The Air Force has used a series of experiments to learn more about its missile warning capabilities, including the CHIRP hosted payload, pictured above, and the Wide Field of View Testbed, which the service recently delayed. Credit: SES

HUNTSVILLE, Ala. – The U.S. Missile Defense Agency has awarded the Utah State University Research Foundation a contract to continue to research, develop and build state-of-the-art space-based sensors, according to an Aug. 16 announcement from the Pentagon.

Utah State’s Space Dynamics Lab is the MDA’s dedicated university affiliated research center. The lab specializes in designing and developing sensors and has played a key role in the sensor technology aboard the Defense Department’s missile warning satellites. The lab’s work includes programs such as the current generation Space Based Infrared System satellites, the Near Field Infrared Experiment, known as NFIRE, and the Commercially Hosted Infrared Program, or CHIRP.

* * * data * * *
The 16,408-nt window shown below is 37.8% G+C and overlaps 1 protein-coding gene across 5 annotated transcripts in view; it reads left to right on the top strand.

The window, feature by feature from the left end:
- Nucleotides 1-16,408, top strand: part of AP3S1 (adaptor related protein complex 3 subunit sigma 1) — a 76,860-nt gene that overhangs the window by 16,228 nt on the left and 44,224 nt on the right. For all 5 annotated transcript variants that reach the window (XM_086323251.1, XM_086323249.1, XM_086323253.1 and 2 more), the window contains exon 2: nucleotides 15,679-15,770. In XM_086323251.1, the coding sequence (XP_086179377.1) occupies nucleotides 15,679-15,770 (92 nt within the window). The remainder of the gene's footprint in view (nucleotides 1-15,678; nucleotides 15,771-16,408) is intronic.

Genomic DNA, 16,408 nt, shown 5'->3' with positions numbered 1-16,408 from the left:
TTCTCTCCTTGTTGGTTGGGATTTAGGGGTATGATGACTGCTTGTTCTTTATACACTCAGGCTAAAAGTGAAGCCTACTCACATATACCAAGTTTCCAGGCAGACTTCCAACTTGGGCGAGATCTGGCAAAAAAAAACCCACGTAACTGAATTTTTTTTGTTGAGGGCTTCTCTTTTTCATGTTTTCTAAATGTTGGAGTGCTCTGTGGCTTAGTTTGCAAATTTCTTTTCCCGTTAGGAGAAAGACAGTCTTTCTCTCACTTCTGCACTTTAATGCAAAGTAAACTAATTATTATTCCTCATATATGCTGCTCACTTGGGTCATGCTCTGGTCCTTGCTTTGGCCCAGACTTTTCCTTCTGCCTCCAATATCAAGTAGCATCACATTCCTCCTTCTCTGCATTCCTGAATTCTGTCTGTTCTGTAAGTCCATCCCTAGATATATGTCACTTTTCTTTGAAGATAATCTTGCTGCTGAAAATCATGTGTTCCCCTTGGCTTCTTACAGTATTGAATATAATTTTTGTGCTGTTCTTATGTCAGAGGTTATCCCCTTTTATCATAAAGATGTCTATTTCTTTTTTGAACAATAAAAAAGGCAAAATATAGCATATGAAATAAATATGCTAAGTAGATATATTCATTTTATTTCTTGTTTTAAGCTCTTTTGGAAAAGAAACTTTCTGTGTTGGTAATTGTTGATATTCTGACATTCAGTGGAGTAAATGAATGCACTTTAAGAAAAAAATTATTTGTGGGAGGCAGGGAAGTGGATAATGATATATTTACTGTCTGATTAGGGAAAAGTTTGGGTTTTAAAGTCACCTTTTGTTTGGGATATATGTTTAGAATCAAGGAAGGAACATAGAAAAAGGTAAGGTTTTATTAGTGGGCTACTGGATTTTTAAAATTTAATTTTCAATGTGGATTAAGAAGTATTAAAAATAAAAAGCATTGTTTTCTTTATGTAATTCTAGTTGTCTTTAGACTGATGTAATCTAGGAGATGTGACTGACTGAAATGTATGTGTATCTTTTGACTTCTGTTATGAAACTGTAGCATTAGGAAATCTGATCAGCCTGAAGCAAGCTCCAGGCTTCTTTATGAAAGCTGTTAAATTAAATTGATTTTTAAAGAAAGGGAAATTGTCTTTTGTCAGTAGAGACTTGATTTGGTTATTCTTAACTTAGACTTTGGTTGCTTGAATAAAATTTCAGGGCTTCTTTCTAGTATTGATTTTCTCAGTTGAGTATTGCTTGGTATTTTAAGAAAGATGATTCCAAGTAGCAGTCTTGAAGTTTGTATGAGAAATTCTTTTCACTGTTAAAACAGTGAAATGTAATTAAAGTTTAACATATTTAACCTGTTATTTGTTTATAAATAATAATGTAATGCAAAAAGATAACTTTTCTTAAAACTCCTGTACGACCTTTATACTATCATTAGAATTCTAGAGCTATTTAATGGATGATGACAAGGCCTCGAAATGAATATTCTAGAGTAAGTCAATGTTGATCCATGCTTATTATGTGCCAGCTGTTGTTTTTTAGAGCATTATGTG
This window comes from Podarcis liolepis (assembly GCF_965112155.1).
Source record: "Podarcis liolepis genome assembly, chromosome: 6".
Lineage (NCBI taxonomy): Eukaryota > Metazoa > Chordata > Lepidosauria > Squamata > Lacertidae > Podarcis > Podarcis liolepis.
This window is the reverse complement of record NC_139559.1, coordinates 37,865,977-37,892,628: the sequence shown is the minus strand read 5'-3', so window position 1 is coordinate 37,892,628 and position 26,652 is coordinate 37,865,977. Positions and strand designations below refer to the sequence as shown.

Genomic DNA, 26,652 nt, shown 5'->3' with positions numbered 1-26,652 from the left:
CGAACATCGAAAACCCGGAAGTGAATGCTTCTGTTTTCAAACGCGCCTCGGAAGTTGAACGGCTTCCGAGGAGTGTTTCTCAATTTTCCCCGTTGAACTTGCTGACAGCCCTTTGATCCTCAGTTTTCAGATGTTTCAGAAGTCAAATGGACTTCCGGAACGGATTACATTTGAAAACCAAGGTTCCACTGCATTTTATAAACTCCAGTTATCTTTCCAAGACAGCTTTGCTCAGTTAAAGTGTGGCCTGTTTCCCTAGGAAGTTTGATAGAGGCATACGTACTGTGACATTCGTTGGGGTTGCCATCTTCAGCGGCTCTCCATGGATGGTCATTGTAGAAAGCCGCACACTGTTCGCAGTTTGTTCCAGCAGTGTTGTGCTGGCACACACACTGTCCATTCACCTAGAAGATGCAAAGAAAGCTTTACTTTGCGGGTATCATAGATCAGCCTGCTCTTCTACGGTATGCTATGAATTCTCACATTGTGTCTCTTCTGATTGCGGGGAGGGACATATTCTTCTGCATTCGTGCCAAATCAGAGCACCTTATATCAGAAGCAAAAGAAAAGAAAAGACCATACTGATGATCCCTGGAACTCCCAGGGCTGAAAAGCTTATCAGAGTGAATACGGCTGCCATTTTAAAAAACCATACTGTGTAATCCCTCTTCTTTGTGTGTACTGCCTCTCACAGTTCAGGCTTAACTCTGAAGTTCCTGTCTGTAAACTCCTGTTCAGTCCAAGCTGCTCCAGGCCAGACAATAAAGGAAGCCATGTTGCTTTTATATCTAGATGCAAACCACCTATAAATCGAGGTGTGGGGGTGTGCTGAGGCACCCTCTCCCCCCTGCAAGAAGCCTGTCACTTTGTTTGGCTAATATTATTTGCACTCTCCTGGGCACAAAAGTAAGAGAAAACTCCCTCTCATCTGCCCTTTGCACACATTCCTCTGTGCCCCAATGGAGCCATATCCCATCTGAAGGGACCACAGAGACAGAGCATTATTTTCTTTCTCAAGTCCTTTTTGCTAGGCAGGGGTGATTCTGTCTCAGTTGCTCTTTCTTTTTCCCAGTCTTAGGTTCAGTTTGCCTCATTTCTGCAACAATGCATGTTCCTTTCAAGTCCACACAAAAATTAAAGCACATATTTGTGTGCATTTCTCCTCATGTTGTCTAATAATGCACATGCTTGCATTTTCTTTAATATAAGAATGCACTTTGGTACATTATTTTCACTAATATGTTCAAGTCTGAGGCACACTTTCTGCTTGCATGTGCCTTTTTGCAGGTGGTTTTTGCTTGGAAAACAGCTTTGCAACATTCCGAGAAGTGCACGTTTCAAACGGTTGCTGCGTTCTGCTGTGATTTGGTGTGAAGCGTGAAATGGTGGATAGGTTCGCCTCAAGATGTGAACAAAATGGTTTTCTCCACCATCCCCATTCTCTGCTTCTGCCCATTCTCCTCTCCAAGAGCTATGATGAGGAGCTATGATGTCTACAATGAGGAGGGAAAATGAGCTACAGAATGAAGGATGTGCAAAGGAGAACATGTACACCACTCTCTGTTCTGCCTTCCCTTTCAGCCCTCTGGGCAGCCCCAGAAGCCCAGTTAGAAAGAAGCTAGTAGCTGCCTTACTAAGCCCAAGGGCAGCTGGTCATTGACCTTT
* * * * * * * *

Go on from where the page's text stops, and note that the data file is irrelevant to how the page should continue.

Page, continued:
The Pentagon announcement said the sole-source contract is a so-called indefinite-delivery, indefinite-quantity contract and has a potential value of $99.4 million.

Contract awards to support actual sensor system projects would be awarded as task orders as the MDA sees fit, but the agency did not issue any task orders as part of the contract award. However, the head of the MDA, Navy Adm. James Syring, said during the Space and Missile Defense Symposium here the agency must have a space-based sensor layer in the 2020s.

“Under this contract, the contractor will perform research, development, engineering, state of-the-art and proof-of-concept spaced-based sensor systems, and advanced technology research and development,” the Defense Department announcement said.

The five-year contract runs through Aug. 16, 2021.

Mike Gruss covers military space issues, including the U.S. Air Force and Missile Defense Agency, for SpaceNews. He is a graduate of Miami University in Oxford, Ohio.